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dc.contributor.authorBunting, Margaret
dc.date.accessioned2019-10-25T02:20:29Z
dc.date.available2019-10-25T02:20:29Z
dc.date.created2017-05-26 23:26
dc.date.issued2016-05
dc.identifieroai:ueaeprints.uea.ac.uk:59464
dc.identifierhttps://ueaeprints.uea.ac.uk/59464/1/Bunting_Thesis_2016.pdf
dc.identifierBunting, Margaret (2016) MEDICAL EDUCATION & PROBLEM-BASED LEARNING: COLLABORATION, CONTRADICTION & CONFLICT. Doctoral thesis, University of East Anglia.
dc.identifier.urihttp://hdl.handle.net/20.500.12424/1236503
dc.description.abstractThis is a phenomenological study about problem-based learning (PBL) in medical education. Whilst there are strong arguments for PBL having a key presence in today's undergraduate medical curriculum, there is little empirical evidence to show whether or not students fully engage in the opportunities that advocates of PBL claim it offers. This study was approached from the viewpoint that it is important to establish the students’ interpretation and acceptance of PBL, as they are, in practice, the key protagonists. Eleven in-depth, one-to-one, semi structured interviews with medical students offered the main focus for exploring PBL as a phenomenon, but additional sources of evidence were included; observation of PBL sessions, photographs of student study areas, copies of student note taking, and data on a student's weekly study activity.
 The students' narratives from the interviews, and additional sources of data, enabled a detailed exploration of PBL. Further analysis of the data took place against the backdrop of literature on PBL. The data suggest that whilst students were identifying some of the opportunities that PBL affords, there were a number of constraints and conflicts which were affecting their learning and that, at times, this was leading to a sense of frustration. This study supported the view of PBL as a pragmatic solution for designers of undergraduate medical education because, within PBL's methodology, it promotes self-directed learning, which can be closely tailored to the programme objectives. However, if the adopted process of PBL leads to an emphasis on participation over that of construction of knowledge, medical students can be left feeling frustrated by PBLs seemingly inefficiency. The findings of this study suggest that PBL can address relevant learning objectives for preparing students to be doctors but its methodology is, at present, not successfully competing against the heavy presence of knowledge based assessments within a medical curriculum.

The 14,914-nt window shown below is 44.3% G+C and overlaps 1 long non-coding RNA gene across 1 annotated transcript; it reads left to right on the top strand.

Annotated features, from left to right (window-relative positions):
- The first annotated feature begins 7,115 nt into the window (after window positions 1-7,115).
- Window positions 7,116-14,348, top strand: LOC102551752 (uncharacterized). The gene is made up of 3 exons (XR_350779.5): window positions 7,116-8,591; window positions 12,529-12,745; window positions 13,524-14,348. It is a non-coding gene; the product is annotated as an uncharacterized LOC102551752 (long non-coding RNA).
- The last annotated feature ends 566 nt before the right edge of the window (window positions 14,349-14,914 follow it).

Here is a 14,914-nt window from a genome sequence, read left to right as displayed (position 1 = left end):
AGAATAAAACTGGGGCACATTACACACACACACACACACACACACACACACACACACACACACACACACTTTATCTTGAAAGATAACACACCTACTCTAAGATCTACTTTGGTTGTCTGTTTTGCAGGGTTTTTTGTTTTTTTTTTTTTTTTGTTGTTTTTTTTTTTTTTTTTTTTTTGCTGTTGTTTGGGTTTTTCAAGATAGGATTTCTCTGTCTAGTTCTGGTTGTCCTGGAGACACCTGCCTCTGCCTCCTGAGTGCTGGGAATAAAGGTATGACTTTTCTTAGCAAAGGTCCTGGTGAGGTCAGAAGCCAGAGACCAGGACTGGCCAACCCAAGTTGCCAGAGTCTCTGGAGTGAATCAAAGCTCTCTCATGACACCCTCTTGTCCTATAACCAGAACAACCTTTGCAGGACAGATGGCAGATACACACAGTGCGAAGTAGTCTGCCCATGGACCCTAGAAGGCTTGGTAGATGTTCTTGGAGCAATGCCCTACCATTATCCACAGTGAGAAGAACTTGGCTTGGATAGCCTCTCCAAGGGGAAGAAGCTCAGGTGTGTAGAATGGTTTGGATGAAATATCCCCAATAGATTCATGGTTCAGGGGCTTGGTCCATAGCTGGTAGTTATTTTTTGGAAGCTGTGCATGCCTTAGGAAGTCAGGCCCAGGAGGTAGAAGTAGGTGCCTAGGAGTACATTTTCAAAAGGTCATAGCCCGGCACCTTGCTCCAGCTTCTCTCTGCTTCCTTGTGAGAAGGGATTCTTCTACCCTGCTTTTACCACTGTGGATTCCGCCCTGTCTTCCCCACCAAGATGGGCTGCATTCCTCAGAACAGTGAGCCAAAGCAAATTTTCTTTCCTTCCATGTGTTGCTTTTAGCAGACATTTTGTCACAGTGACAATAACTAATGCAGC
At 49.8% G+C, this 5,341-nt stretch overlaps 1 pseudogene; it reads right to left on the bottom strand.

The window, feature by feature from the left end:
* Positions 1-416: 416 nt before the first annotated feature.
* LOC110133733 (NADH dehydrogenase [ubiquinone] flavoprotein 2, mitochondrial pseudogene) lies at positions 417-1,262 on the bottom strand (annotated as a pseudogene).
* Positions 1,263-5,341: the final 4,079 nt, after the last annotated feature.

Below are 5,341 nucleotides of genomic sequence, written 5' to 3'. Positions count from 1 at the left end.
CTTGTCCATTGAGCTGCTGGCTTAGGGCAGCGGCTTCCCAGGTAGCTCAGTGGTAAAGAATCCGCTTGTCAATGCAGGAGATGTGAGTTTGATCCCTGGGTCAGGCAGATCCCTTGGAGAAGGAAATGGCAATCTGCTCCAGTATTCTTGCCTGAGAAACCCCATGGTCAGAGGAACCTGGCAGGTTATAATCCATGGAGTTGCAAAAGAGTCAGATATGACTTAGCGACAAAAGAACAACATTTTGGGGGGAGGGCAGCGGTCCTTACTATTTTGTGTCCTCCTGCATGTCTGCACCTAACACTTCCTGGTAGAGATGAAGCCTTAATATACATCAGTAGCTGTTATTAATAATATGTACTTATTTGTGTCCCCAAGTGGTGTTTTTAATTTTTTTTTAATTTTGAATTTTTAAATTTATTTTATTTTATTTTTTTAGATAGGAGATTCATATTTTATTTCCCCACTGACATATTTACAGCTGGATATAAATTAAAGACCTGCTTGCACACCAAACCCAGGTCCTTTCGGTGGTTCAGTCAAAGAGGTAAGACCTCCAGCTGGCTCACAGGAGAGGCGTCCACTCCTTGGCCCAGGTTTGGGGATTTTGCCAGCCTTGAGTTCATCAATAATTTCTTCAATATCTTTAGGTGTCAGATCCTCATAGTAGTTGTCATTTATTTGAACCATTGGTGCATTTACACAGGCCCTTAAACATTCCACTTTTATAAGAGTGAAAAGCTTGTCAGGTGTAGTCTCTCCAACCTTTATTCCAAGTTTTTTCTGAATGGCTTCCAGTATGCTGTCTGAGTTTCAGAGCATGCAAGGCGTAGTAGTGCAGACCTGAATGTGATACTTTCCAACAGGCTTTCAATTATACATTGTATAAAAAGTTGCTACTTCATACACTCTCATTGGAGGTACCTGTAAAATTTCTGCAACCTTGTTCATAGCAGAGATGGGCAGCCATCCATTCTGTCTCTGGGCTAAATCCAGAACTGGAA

dc.format.mediumapplication/pdf
dc.relation.ispartofhttps://ueaeprints.uea.ac.uk/59464/
dc.titleMEDICAL EDUCATION & PROBLEM-BASED LEARNING:
 COLLABORATION, CONTRADICTION & CONFLICT
dc.typeThesis
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ge.dataimportlabelOAI metadata object
ge.identifier.legacyglobethics:10931198
ge.identifier.permalinkhttps://www.globethics.net/gel/10931198
ge.lastmodificationdate2017-05-26 23:26
ge.lastmodificationuseradmin@pointsoftware.ch (import)
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ge.oai.exportid149104
ge.oai.repositoryid7316
ge.oai.setnameStatus = Unpublished
ge.oai.setnameType = Thesis
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ge.linkhttps://ueaeprints.uea.ac.uk/59464/1/Bunting_Thesis_2016.pdf


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